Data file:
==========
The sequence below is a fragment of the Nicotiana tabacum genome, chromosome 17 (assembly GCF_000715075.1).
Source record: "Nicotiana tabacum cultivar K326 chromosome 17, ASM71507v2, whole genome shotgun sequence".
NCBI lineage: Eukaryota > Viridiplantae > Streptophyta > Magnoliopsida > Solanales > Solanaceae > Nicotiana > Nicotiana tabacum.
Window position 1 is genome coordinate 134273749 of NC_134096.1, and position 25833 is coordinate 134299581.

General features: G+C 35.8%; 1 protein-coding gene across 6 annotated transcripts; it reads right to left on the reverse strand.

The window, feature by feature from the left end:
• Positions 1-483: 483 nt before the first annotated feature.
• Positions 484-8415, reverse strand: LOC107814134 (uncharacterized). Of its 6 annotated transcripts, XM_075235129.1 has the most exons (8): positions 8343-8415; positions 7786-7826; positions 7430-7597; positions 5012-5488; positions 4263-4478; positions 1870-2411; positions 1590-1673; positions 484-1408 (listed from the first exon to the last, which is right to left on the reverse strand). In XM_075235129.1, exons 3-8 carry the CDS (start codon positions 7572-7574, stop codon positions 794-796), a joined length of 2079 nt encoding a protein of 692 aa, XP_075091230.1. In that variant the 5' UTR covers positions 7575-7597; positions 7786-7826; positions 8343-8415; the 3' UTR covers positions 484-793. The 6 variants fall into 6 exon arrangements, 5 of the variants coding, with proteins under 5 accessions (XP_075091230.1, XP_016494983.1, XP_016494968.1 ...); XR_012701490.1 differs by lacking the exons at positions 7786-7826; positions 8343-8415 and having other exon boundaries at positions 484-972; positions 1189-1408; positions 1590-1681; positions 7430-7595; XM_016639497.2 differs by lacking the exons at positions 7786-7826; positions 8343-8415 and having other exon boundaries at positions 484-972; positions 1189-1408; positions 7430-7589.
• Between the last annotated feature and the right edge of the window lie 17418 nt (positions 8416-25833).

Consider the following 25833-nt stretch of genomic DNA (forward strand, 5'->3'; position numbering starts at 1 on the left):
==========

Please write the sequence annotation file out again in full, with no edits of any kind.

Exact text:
The sequence below is a fragment of the Nicotiana tabacum genome, chromosome 17 (assembly GCF_000715075.1).
Source record: "Nicotiana tabacum cultivar K326 chromosome 17, ASM71507v2, whole genome shotgun sequence".
NCBI lineage: Eukaryota > Viridiplantae > Streptophyta > Magnoliopsida > Solanales > Solanaceae > Nicotiana > Nicotiana tabacum.
Window position 1 is genome coordinate 134273749 of NC_134096.1, and position 25833 is coordinate 134299581.

General features: G+C 35.8%; 1 protein-coding gene across 6 annotated transcripts; it reads right to left on the reverse strand.

The window, feature by feature from the left end:
• Positions 1-483: 483 nt before the first annotated feature.
• Positions 484-8415, reverse strand: LOC107814134 (uncharacterized). Of its 6 annotated transcripts, XM_075235129.1 has the most exons (8): positions 8343-8415; positions 7786-7826; positions 7430-7597; positions 5012-5488; positions 4263-4478; positions 1870-2411; positions 1590-1673; positions 484-1408 (listed from the first exon to the last, which is right to left on the reverse strand). In XM_075235129.1, exons 3-8 carry the CDS (start codon positions 7572-7574, stop codon positions 794-796), a joined length of 2079 nt encoding a protein of 692 aa, XP_075091230.1. In that variant the 5' UTR covers positions 7575-7597; positions 7786-7826; positions 8343-8415; the 3' UTR covers positions 484-793. The 6 variants fall into 6 exon arrangements, 5 of the variants coding, with proteins under 5 accessions (XP_075091230.1, XP_016494983.1, XP_016494968.1 ...); XR_012701490.1 differs by lacking the exons at positions 7786-7826; positions 8343-8415 and having other exon boundaries at positions 484-972; positions 1189-1408; positions 1590-1681; positions 7430-7595; XM_016639497.2 differs by lacking the exons at positions 7786-7826; positions 8343-8415 and having other exon boundaries at positions 484-972; positions 1189-1408; positions 7430-7589.
• Between the last annotated feature and the right edge of the window lie 17418 nt (positions 8416-25833).

Consider the following 25833-nt stretch of genomic DNA (forward strand, 5'->3'; position numbering starts at 1 on the left):